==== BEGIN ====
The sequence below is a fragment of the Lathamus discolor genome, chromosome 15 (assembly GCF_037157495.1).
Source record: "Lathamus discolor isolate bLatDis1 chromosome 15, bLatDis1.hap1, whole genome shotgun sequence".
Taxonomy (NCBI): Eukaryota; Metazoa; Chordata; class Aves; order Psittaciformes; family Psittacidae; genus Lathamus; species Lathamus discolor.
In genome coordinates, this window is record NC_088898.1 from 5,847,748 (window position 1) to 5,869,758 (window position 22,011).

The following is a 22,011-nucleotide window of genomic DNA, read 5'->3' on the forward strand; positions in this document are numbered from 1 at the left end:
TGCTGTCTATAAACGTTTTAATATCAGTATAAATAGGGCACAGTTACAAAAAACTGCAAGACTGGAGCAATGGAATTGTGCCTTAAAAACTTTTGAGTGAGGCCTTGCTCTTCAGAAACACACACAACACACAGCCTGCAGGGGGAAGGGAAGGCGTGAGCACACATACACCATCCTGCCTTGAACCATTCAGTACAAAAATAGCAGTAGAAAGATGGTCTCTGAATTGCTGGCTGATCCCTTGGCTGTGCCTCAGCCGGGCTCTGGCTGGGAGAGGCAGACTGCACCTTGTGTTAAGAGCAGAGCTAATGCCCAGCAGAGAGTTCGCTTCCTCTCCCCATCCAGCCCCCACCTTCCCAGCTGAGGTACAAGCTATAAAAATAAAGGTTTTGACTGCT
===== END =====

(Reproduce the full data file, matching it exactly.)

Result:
The sequence below is a fragment of the Lathamus discolor genome, chromosome 15 (assembly GCF_037157495.1).
Source record: "Lathamus discolor isolate bLatDis1 chromosome 15, bLatDis1.hap1, whole genome shotgun sequence".
Taxonomy (NCBI): Eukaryota; Metazoa; Chordata; class Aves; order Psittaciformes; family Psittacidae; genus Lathamus; species Lathamus discolor.
In genome coordinates, this window is record NC_088898.1 from 5,847,748 (window position 1) to 5,869,758 (window position 22,011).

The following is a 22,011-nucleotide window of genomic DNA, read 5'->3' on the forward strand; positions in this document are numbered from 1 at the left end:
TGCTGTCTATAAACGTTTTAATATCAGTATAAATAGGGCACAGTTACAAAAAACTGCAAGACTGGAGCAATGGAATTGTGCCTTAAAAACTTTTGAGTGAGGCCTTGCTCTTCAGAAACACACACAACACACAGCCTGCAGGGGGAAGGGAAGGCGTGAGCACACATACACCATCCTGCCTTGAACCATTCAGTACAAAAATAGCAGTAGAAAGATGGTCTCTGAATTGCTGGCTGATCCCTTGGCTGTGCCTCAGCCGGGCTCTGGCTGGGAGAGGCAGACTGCACCTTGTGTTAAGAGCAGAGCTAATGCCCAGCAGAGAGTTCGCTTCCTCTCCCCATCCAGCCCCCACCTTCCCAGCTGAGGTACAAGCTATAAAAATAAAGGTTTTGACTGCT